The material covers the extent of Crosby's career, from student papers to projects he was working on at his death, though the weight is balanced towards the later part of his career, Early highlights include Crosby's submission for the Unknown Political Prisoner competition set by the ICA in 1952. There are extensive architectural drawings; project files and business correspondence; writings of all kinds, including manuscripts for books, reviews, lectures and articles; some teaching materials; personal material including an extensive run of pocketbooks in which Crosby drew and made notes in the course of his daily work and travels; Teaching materials; presscuttings; photographs and a large body of slides including those made when travelling; and a small amount of multimedia material including audio recordings; publications, including, but not confined to, Crosby's own writing and editing projects. There are also large bodies of material relating to certain projects, such as 'How to Play the Environment Game' exhibition at the Hayward Gallery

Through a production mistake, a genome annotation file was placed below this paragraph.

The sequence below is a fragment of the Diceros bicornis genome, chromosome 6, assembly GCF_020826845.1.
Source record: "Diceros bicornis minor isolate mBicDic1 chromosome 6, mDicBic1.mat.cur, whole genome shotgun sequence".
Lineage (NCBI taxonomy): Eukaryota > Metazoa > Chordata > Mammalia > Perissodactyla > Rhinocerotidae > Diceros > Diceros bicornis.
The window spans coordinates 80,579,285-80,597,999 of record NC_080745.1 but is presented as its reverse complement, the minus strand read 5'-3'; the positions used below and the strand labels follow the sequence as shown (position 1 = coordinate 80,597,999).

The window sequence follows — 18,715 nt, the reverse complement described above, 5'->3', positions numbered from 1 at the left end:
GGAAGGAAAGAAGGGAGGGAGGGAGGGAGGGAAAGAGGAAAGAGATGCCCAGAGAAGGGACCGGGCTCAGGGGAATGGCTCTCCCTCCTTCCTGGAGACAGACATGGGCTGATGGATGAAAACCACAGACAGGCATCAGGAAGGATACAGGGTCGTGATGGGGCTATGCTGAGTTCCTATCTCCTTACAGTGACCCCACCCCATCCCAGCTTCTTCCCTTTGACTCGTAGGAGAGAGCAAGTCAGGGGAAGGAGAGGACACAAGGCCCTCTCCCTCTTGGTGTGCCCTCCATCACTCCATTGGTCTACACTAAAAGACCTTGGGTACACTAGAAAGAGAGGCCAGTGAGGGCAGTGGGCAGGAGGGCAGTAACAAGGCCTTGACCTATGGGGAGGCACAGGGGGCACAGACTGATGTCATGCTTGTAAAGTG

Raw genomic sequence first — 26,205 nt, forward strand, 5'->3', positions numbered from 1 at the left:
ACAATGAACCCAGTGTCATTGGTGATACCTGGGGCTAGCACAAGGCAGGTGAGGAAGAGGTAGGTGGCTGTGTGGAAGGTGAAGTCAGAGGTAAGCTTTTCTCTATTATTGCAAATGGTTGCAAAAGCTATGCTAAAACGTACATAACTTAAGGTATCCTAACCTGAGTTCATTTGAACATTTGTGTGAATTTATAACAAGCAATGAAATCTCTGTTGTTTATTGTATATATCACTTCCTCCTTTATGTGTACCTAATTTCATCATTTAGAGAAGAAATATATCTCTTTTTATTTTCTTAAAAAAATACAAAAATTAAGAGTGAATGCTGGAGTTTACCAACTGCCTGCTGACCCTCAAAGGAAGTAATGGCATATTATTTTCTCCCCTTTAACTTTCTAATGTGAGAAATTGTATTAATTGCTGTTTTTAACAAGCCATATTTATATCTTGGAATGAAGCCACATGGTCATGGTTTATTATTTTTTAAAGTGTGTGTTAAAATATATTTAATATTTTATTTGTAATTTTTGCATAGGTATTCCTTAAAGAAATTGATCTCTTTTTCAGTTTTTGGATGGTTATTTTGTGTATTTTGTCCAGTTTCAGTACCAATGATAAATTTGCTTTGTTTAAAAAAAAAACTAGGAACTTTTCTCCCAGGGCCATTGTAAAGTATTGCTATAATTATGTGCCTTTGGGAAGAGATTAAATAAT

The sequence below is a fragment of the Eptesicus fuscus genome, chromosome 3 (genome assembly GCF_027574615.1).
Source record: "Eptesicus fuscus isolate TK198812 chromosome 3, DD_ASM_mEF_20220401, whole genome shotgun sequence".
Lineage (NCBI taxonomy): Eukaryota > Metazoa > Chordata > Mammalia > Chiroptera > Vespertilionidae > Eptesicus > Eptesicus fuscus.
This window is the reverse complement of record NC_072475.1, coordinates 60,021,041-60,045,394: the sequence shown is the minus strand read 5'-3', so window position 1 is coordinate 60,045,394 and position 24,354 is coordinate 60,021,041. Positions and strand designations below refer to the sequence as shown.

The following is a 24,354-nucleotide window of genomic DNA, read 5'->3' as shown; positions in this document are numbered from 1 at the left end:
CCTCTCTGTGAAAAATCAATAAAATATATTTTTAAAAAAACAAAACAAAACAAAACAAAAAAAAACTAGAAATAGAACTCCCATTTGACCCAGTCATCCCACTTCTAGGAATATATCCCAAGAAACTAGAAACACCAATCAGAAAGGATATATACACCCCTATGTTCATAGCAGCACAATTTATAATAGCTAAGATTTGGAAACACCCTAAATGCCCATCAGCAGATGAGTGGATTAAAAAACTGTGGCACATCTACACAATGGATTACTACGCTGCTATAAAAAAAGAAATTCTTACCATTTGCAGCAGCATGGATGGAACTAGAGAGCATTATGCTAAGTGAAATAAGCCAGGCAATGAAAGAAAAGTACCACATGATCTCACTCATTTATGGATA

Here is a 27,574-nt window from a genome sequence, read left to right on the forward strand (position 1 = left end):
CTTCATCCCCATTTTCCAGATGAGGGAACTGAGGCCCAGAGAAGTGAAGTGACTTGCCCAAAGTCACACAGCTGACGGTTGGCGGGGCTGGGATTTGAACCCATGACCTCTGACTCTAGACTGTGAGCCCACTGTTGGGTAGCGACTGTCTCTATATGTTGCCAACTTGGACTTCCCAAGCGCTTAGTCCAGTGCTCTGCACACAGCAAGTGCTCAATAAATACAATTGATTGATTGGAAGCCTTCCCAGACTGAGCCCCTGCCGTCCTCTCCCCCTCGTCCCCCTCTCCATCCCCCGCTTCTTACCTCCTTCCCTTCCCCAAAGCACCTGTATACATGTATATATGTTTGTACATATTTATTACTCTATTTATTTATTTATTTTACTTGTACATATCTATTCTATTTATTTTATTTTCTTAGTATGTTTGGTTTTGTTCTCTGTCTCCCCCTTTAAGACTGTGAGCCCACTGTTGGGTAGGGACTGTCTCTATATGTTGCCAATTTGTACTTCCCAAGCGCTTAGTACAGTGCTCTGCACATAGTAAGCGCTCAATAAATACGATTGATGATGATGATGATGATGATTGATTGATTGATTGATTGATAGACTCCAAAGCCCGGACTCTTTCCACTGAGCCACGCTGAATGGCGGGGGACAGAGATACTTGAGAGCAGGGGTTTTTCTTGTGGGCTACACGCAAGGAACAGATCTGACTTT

Theo Crosby Archive
Scope and Content
Administrative / Biographical History
Theo Crosby (1925-1994) was an architect, sculptor, writer and designer, who worked collaboratively across many disciplines and a broad range of interests. He is particularly known for his involvement in the design partnership Pentagram and as the architect of Shakespeare's Globe theatre in London, a reconstruction of the theatre where plays were first shown.
Born in South Africa, Crosby studied architecture at Witwatersrand University, Johannesburg, before moving to Britain in 1948. From 1949, he assisted architects Maxwell Fry, Jane Drew and Denys Lasdun, while studying sculpture at the Central School of Arts and Crafts in the evenings. There he became friends with teachers Richard Hamilton, Eduardo Paolozzi and Edward Wright, bringing him into the Independent Group of artists, designers and writers. It was Crosby who suggested the influential exhibition 'This is Tomorrow', which the group organized at the Whitechapel Art Gallery in 1956, and which involved Alison and Peter Smithson, Nigel Henderson, Sir Colin Wilson, Paolozzi and others.